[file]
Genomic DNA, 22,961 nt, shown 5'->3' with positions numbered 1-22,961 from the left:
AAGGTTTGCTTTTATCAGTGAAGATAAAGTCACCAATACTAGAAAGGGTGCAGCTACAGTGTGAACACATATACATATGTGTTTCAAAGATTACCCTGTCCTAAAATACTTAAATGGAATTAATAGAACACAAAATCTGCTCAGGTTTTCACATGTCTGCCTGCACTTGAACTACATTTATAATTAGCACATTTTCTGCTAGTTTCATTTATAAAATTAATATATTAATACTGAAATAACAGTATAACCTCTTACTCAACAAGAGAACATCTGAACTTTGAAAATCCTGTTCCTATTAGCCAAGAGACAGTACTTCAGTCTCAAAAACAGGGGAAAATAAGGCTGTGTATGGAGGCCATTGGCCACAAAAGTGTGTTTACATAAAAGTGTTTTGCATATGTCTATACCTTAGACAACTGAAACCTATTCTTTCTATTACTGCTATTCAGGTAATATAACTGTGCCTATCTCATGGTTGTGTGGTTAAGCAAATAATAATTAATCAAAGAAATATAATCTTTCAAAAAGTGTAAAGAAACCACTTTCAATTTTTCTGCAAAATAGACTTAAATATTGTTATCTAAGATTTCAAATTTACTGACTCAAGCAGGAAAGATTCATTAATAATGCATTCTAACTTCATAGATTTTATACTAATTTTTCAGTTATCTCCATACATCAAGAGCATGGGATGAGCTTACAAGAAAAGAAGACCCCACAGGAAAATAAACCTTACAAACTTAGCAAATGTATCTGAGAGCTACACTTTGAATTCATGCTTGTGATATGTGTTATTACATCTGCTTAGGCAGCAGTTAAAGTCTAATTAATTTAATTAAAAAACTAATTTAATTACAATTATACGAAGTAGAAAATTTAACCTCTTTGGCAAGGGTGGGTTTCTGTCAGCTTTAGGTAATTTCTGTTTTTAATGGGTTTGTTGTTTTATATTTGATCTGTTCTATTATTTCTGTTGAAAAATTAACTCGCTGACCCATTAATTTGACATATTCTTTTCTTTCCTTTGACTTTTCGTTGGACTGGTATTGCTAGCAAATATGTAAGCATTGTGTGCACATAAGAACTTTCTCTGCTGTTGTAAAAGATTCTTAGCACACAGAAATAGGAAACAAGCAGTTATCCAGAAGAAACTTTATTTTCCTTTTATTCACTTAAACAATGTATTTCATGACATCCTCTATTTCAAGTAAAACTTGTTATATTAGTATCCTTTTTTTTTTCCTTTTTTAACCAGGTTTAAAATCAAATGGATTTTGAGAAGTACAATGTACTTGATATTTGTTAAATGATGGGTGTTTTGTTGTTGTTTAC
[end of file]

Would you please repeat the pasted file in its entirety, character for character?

Genomic DNA, 22,961 nt, shown 5'->3' with positions numbered 1-22,961 from the left:
AAGGTTTGCTTTTATCAGTGAAGATAAAGTCACCAATACTAGAAAGGGTGCAGCTACAGTGTGAACACATATACATATGTGTTTCAAAGATTACCCTGTCCTAAAATACTTAAATGGAATTAATAGAACACAAAATCTGCTCAGGTTTTCACATGTCTGCCTGCACTTGAACTACATTTATAATTAGCACATTTTCTGCTAGTTTCATTTATAAAATTAATATATTAATACTGAAATAACAGTATAACCTCTTACTCAACAAGAGAACATCTGAACTTTGAAAATCCTGTTCCTATTAGCCAAGAGACAGTACTTCAGTCTCAAAAACAGGGGAAAATAAGGCTGTGTATGGAGGCCATTGGCCACAAAAGTGTGTTTACATAAAAGTGTTTTGCATATGTCTATACCTTAGACAACTGAAACCTATTCTTTCTATTACTGCTATTCAGGTAATATAACTGTGCCTATCTCATGGTTGTGTGGTTAAGCAAATAATAATTAATCAAAGAAATATAATCTTTCAAAAAGTGTAAAGAAACCACTTTCAATTTTTCTGCAAAATAGACTTAAATATTGTTATCTAAGATTTCAAATTTACTGACTCAAGCAGGAAAGATTCATTAATAATGCATTCTAACTTCATAGATTTTATACTAATTTTTCAGTTATCTCCATACATCAAGAGCATGGGATGAGCTTACAAGAAAAGAAGACCCCACAGGAAAATAAACCTTACAAACTTAGCAAATGTATCTGAGAGCTACACTTTGAATTCATGCTTGTGATATGTGTTATTACATCTGCTTAGGCAGCAGTTAAAGTCTAATTAATTTAATTAAAAAACTAATTTAATTACAATTATACGAAGTAGAAAATTTAACCTCTTTGGCAAGGGTGGGTTTCTGTCAGCTTTAGGTAATTTCTGTTTTTAATGGGTTTGTTGTTTTATATTTGATCTGTTCTATTATTTCTGTTGAAAAATTAACTCGCTGACCCATTAATTTGACATATTCTTTTCTTTCCTTTGACTTTTCGTTGGACTGGTATTGCTAGCAAATATGTAAGCATTGTGTGCACATAAGAACTTTCTCTGCTGTTGTAAAAGATTCTTAGCACACAGAAATAGGAAACAAGCAGTTATCCAGAAGAAACTTTATTTTCCTTTTATTCACTTAAACAATGTATTTCATGACATCCTCTATTTCAAGTAAAACTTGTTATATTAGTATCCTTTTTTTTTTCCTTTTTTAACCAGGTTTAAAATCAAATGGATTTTGAGAAGTACAATGTACTTGATATTTGTTAAATGATGGGTGTTTTGTTGTTGTTTAC